Of Marriage and Mortality
According to a recent study, published in Annals of Behavioral Medicine, those who do not have a spouse or partner during middle age are likelier to die before they reach 60 than those who do.
The researchers, Dr Ilene Siegler and colleagues from the US’s Duke University Medical Center, were interested in the subject because, according to them, survival through middle age to the elderly (from 40 to 60 years of age) is usually expected. Thus, they claim, studying who do not survive to become elders and understanding why is important.
For the research, they analysed data for 4,802 individuals who took part in the University of North Carolina Alumni Heart Study (UNCAHS), an ongoing study of individuals born in the 1940s. The authors particularly observed stability and change in patterns of marital and non-marital status during midlife. They recorded stability and change in patterns of marital and non-marital status during midlife, and looked at the effect of personality traits during the late teens, socioeconomic status and health risk behaviours.
They found that people who never married had twice the risk of dying in middle age, compared to those who had a stable marriage during their adult life. Loss of a partner through divorce or death and staying single was associated with a higher chance of not living long enough to become elderly, even after taking other factors into account such as health behaviours and personality.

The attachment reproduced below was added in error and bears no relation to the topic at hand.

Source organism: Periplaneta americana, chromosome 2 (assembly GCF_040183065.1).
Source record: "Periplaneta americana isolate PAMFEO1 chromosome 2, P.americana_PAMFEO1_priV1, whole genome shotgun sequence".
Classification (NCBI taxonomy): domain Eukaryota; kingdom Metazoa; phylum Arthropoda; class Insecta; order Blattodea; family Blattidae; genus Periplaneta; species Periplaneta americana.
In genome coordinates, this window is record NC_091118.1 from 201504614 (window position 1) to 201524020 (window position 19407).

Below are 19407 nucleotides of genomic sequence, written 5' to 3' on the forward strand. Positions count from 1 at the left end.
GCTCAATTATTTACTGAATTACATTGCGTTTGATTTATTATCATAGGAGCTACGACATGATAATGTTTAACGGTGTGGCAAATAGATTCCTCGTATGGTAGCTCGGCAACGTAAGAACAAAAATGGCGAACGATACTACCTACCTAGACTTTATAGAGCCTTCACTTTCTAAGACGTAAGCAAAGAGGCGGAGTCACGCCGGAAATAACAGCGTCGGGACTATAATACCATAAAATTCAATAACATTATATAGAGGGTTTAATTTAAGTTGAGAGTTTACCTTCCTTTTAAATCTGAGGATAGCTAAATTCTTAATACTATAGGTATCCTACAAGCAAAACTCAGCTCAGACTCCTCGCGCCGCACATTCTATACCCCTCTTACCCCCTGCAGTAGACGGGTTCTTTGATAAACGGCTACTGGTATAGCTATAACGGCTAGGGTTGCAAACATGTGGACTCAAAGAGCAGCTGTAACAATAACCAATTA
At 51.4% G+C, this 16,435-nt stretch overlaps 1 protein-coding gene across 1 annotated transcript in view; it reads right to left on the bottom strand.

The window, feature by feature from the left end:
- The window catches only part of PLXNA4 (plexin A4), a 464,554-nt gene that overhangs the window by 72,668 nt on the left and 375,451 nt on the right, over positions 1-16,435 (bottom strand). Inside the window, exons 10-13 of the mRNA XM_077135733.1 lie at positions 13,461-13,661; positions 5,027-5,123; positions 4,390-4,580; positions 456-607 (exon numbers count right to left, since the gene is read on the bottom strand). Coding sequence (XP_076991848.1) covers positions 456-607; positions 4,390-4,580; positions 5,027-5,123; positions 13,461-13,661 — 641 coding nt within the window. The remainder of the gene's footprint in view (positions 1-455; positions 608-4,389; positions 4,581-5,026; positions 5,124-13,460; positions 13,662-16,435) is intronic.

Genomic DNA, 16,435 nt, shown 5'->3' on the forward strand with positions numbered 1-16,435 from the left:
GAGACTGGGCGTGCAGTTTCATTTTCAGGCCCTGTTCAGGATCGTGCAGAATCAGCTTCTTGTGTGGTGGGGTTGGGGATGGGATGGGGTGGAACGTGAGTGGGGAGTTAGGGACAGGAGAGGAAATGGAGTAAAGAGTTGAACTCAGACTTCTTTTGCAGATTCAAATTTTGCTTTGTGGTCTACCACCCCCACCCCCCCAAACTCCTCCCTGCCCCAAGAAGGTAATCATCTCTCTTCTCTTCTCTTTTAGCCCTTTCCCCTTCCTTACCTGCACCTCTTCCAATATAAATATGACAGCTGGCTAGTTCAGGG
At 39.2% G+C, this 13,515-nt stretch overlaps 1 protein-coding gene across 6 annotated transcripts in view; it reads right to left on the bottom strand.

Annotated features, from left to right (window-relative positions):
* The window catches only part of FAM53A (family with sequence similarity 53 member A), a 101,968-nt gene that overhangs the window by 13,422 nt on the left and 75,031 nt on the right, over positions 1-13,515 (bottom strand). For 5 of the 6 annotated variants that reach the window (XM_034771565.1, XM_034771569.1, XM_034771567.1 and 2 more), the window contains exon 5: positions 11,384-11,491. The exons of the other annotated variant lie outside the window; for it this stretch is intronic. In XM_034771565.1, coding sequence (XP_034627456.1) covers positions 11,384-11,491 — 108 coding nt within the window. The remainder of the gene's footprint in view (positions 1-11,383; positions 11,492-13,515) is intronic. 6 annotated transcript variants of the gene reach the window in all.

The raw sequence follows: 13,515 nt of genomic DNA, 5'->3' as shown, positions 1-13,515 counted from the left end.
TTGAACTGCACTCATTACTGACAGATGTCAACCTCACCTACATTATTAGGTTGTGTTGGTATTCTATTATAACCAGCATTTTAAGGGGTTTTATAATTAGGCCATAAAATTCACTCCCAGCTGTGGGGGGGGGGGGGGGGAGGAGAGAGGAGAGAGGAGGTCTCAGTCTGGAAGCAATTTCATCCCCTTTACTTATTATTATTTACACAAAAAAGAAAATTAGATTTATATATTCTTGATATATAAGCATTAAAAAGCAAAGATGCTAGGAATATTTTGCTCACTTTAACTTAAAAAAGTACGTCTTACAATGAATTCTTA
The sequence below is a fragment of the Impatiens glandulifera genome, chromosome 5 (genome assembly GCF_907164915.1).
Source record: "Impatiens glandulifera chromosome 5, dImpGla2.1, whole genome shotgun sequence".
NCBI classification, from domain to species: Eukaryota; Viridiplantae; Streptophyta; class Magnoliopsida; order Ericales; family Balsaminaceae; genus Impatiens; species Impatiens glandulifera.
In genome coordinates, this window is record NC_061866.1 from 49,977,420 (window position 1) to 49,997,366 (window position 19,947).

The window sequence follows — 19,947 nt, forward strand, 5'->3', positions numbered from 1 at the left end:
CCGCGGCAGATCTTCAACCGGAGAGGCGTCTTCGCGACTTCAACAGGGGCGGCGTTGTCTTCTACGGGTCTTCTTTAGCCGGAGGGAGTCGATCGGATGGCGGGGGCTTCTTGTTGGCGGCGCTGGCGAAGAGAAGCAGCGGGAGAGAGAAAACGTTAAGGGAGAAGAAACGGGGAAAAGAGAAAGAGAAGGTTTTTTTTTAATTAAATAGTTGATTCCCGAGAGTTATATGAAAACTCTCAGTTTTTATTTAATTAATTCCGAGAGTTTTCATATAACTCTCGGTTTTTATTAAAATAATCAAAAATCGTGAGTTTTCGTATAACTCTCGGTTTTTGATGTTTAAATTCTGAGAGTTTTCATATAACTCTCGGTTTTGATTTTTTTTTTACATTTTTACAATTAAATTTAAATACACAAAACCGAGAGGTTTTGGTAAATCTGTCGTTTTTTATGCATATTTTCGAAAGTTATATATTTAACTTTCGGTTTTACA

The researchers found that marriage could boost chances of living a long life and is especially important as we transition to middle-age. According to the researchers, the findings of the study show the importance of social ties past one’s youth. They write in the journal: ‘Our results suggest that attention to non-marital patterns of partnership is likely to become more important for these Baby Boomers. These patterns appear to provide different levels of emotional and functional social support, which has been shown to be related to mortality. Social ties during midlife are important to help us understand premature mortality.’